Ms BIRD (Cunningham) (10:42): Across my region, since the government was elected, we have lost 2,353 apprentices. I'm sure members of this chamber appreciate that an apprenticeship, the opportunity to train in a traditional trade, is a really important, worthwhile pathway for young people to employment and to a good career. Many of us would know that many of those trades—plumbing, construction, hairdressing and so forth—set young people up very well for a great future. So it is very, very concerning to see this level of loss of apprenticeships across the years since the government was elected. It is perhaps not surprising, given that the government has cut significantly out of the vocational education and training budget. Indeed, another $270 million was cut in the most recent budget. Continue reading


Ms BIRD (Cunningham) (13:50): Today is National TAFE Day. TAFE is a great national asset, and it has been for decades and for generations of Australians. It is our vocational education public provider, and we know so well that the words 'public provider' leave a bitter taste in the mouths of those opposite—as, for example, the ABC knows only too well. TAFE needs to remain a national asset—there for young Australians, there for restructured workers, there for regional and rural communities, there to ensure that people have a future in an ever-changing world—and it has had nothing but attacks from those opposite. They can barely bring themselves to say the word 'TAFE', to be honest with you, unless they're cutting funding from it—$3 billion since they came to government. TAFE must be sustainable. Continue reading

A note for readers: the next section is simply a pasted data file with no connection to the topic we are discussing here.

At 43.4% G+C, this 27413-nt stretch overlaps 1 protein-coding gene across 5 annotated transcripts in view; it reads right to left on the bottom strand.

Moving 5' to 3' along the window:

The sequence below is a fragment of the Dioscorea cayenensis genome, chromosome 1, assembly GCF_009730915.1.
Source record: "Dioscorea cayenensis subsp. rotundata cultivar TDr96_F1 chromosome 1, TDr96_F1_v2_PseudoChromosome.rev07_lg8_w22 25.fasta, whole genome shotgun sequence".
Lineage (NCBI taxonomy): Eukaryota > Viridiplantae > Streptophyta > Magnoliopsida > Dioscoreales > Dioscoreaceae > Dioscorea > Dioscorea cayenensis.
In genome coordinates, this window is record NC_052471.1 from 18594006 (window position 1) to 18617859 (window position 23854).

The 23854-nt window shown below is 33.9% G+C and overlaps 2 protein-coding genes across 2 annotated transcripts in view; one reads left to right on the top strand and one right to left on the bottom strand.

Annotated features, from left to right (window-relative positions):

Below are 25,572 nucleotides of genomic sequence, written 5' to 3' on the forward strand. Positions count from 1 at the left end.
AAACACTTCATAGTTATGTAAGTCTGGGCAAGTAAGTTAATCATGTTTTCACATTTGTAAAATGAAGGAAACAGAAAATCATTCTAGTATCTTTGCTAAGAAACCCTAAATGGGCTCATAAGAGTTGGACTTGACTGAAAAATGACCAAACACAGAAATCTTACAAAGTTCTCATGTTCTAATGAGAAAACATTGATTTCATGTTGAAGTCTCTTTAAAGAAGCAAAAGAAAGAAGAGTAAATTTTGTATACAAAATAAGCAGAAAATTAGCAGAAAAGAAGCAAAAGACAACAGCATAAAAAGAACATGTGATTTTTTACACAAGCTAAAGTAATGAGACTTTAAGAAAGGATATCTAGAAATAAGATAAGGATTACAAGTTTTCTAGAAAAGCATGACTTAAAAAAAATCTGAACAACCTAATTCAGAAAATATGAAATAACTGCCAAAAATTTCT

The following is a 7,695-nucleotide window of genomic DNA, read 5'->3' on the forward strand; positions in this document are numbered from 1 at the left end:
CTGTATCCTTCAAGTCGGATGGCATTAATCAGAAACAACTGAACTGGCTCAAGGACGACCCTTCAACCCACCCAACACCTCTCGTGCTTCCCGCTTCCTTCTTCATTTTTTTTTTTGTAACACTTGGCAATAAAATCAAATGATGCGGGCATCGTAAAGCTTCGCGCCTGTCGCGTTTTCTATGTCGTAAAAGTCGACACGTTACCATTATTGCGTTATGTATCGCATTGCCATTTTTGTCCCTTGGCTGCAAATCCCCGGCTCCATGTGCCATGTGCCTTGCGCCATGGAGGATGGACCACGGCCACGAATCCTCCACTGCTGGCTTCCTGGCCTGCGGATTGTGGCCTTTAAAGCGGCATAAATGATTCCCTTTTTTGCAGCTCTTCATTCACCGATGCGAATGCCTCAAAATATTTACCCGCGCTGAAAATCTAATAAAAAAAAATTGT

Ms BIRD (Cunningham) (18:15): I indicate to the House that I rise to support the amendment moved by the shadow minister. The bill before us, of course, is the Health Insurance (Approved Pathology Specimen Collection Centres) Tax Amendment Bill 2018. It's intended to change the frequency of the tax paid by approved pathology collection centres, known as ACCs. At present, each of Australia's 5,500 to 6,000 ACCs pay a tax of $1,000 when approved. That has to be renewed each year. Under this bill, they'll pay a tax of $2,000 every two years instead. The intention of the bill is to reduce the regulatory burden for government and industry and to maintain the revenue raised from the tax. Continue reading


Ms BIRD (Cunningham) (10:52): Thank you Deputy Speaker. This is an opportunity for Members to talk about issues of concern to constituents in their electorates. Well let me tell you, the constituents in my electorate are very, very angry today. Just over a week ago, the Member for Whitlam and I were informed by Centrelink management that they were shutting the office in Warrawong – an office in amongst some of the most disadvantaged suburbs in the State with elderly people who need assistance, with unemployed who need assistance, young mums with toddlers and babies who need to be able to put forms in for child care payments and so forth. Continue reading

Prime Minister's secret deals with One Nation for big business tax cuts

Ms BIRD (Cunningham) (14:32): My question is to the Prime Minister. The Prime Minister refuses to provide the details of his secret deal with Senator Hanson to ensure the passage of his big business tax cuts. Given new revelations about that deal today, will the Prime Minister now tell the Australian people the details of that secret deal or is the Prime Minister so arrogant and out of touch that he considers the Australian people don't deserve to know just how far he'll go to give $80 billion to big business? Continue reading